Sunday, December 09, 2007

Anastaplo on Physics and Religion

George Anastaplo is a remarkable human being--and perhaps the best teacher I had at the University of Chicago. He graduated from the University of Chicago Law School at the the top of his class in 1951. But he was refused admission to the Illinois Bar because he refused to answer questions about whether he was a communist. Eventually, he argued his case before the U.S. Supreme Court and lost in a 5-to-4 decision (In re Anastaplo). He became a student of Leo Strauss. In fact, I believe he attended more of the classes Strauss taught during his years at the University of Chicago than anyone else. Since he was prohibited from practicing law, he earned a Ph.D. from the Committee on Social Thought at Chicago, and became a political science professor at Rosary College (later renamed Dominican University). He also taught--and continues to teach--in the Basic Program in the Liberal Arts of the University of Chicago, a "great books" program for adults that was originally founded by Robert Maynard Hutchins and Mortimer Adler in 1946. He retired from Dominican and joined the faculty at the Loyola University of Chicago Law School, where he still teaches.

I am bringing up Anastaplo's name only to recommend a short paper he has written on "Yearnings for the Divine and the Natural Animation of Matter," which can be found here.

Anastaplo has noticed that physicists speaking at the University of Chicago--at the weekly Physics Colloquia--have a tendency to use language suggesting that matter has a natural tendency to animation that implies a divine purposiveness. Of course, most of these physicists would surely say that this is only metaphorical language that should not be taken literally. But Anastaplo rightly raises the question of whether this indicates something about the tendency of the human mind to intuit some divine purpose in the order of nature.

Anastaplo also wonders whether physicists really understand what they are looking for. In their search for the smallest and most elementary particles of matter, aren't they looking for the ultron--i.e., the ultimate particle (or principle) underlying all material order? Do they really understand what it means to search for whatever it is that allows the universe to be and to be intelligible?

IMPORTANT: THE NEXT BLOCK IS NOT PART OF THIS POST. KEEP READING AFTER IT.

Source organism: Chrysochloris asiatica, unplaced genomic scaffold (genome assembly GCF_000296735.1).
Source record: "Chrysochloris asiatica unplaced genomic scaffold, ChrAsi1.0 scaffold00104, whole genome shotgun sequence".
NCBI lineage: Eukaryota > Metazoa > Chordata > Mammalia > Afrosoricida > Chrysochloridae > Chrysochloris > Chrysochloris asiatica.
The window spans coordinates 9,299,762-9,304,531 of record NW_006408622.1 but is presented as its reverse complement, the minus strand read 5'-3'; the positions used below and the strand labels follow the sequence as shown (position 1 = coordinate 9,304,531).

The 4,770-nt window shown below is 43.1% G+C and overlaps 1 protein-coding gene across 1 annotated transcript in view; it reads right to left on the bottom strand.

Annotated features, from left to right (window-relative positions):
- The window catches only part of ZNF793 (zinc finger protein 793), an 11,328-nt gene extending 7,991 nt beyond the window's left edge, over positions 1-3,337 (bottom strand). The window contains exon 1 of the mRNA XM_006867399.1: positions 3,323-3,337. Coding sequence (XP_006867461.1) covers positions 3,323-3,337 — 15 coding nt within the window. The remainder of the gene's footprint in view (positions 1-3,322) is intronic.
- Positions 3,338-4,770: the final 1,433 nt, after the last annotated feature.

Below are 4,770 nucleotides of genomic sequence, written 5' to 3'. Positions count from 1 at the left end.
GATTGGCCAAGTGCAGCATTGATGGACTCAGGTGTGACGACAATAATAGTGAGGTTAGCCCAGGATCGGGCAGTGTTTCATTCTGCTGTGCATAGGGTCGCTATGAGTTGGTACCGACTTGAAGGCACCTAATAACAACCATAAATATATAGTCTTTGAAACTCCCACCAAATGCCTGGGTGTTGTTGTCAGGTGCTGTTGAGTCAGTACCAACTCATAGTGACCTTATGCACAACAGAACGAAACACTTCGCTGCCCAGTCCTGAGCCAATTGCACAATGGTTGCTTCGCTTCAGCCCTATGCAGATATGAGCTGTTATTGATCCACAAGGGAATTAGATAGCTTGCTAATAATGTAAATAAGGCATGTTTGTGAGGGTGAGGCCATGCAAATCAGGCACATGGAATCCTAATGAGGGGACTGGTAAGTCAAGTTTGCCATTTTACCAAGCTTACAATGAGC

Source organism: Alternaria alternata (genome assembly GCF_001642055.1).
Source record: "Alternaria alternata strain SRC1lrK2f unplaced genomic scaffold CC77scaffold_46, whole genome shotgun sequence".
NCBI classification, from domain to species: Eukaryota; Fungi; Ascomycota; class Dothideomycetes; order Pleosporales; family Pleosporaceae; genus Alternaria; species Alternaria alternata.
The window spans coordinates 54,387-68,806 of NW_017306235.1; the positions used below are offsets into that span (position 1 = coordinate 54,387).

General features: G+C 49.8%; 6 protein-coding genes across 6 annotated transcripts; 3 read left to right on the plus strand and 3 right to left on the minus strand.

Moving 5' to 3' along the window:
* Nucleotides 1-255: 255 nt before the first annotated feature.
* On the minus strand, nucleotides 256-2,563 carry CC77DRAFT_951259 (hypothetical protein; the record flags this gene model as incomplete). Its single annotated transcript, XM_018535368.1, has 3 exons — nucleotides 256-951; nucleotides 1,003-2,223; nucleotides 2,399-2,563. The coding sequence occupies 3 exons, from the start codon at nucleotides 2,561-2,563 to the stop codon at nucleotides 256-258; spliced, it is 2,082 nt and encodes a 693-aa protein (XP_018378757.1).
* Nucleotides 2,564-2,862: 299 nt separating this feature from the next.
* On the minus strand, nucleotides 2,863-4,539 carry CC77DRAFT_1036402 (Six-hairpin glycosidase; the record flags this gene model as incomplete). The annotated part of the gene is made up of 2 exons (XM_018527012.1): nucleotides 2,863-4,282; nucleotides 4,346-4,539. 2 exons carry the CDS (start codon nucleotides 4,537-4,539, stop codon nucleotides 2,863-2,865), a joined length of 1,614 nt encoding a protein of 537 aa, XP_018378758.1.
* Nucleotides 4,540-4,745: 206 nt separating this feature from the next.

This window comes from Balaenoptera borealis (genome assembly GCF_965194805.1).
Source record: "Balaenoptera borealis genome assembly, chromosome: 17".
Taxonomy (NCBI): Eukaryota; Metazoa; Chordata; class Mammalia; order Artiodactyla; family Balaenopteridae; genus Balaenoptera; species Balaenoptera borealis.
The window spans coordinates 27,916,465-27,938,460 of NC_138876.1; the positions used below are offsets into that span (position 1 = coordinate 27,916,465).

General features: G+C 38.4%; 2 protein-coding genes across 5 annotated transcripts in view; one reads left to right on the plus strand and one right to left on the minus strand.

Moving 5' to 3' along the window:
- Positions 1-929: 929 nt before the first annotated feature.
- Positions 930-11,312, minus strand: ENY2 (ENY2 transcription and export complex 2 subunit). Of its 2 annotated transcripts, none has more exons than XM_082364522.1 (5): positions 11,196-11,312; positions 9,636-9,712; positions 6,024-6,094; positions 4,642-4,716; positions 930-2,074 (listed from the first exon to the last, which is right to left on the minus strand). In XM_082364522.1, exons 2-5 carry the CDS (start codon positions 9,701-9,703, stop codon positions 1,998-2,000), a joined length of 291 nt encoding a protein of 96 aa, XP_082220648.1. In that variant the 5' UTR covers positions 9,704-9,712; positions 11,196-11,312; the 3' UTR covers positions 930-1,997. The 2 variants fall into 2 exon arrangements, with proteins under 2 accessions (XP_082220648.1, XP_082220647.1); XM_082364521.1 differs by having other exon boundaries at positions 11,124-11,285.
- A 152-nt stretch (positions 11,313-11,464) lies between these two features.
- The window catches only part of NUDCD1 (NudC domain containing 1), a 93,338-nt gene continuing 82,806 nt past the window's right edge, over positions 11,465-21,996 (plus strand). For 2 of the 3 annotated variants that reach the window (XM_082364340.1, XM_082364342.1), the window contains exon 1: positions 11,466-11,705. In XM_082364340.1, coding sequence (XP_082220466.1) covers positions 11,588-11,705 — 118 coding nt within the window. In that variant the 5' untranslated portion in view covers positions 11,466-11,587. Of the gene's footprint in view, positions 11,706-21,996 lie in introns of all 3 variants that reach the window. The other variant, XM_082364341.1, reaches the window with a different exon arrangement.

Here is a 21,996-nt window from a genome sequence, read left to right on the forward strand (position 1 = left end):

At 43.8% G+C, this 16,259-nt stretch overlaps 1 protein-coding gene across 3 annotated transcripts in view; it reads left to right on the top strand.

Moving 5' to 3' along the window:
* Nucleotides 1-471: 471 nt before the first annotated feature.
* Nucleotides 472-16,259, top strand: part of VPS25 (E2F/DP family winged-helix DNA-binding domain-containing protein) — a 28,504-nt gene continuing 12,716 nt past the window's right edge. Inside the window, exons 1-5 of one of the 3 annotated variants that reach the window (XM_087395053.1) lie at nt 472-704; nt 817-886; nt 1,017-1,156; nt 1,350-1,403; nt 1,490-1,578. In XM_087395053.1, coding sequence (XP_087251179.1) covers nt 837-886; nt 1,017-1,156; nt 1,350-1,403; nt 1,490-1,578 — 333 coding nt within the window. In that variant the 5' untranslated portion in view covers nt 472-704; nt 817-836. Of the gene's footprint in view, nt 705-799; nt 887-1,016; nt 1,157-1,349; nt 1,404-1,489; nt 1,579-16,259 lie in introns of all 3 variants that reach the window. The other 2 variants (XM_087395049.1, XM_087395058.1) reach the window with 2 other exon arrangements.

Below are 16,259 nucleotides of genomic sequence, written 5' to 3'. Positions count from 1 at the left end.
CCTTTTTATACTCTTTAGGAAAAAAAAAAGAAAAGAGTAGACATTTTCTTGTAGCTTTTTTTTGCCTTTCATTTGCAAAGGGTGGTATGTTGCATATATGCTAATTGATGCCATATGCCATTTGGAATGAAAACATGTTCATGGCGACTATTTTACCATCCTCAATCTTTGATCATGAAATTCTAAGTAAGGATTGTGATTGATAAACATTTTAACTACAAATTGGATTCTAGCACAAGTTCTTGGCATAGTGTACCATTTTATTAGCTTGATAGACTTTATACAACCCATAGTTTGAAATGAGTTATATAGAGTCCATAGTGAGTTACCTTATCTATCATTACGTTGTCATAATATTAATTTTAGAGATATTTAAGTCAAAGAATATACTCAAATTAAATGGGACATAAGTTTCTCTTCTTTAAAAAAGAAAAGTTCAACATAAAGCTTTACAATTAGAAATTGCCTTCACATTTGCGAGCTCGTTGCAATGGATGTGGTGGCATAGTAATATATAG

Anastaplo's questions bear upon the issue of ultimate explanation that has often come up on this blog. In the search for ultimate explanation, we seem to assume some ultimate ground of explanation that itself cannot be explained but only intuited. Religious believers would say this ultimate ground is God as the uncaused cause of nature. Scientific naturalists would say that nature itself must be accepted as a self-contained order that we know as a brute fact of our experience.

The ultimate cause of life--including the life of self-conscious, thinking beings--seems particularly mysterious. Religious believers would say that without assuming a Divine Mind behind the order of nature, scientists could not explain their own capacity for--and longing for--a rational explanation of natural order. Skeptical naturalists would suggest that whatever thoughtful purposefulness there is in the universe is a contingent outcome of evolutionary processes of emergent order that are not themselves thoughtful or purposeful.

Darwinian science must leave these questions open to thoughtful inquiry, because, as Darwin said, "the mystery of the beginning of all things is insoluble by us."

No comments: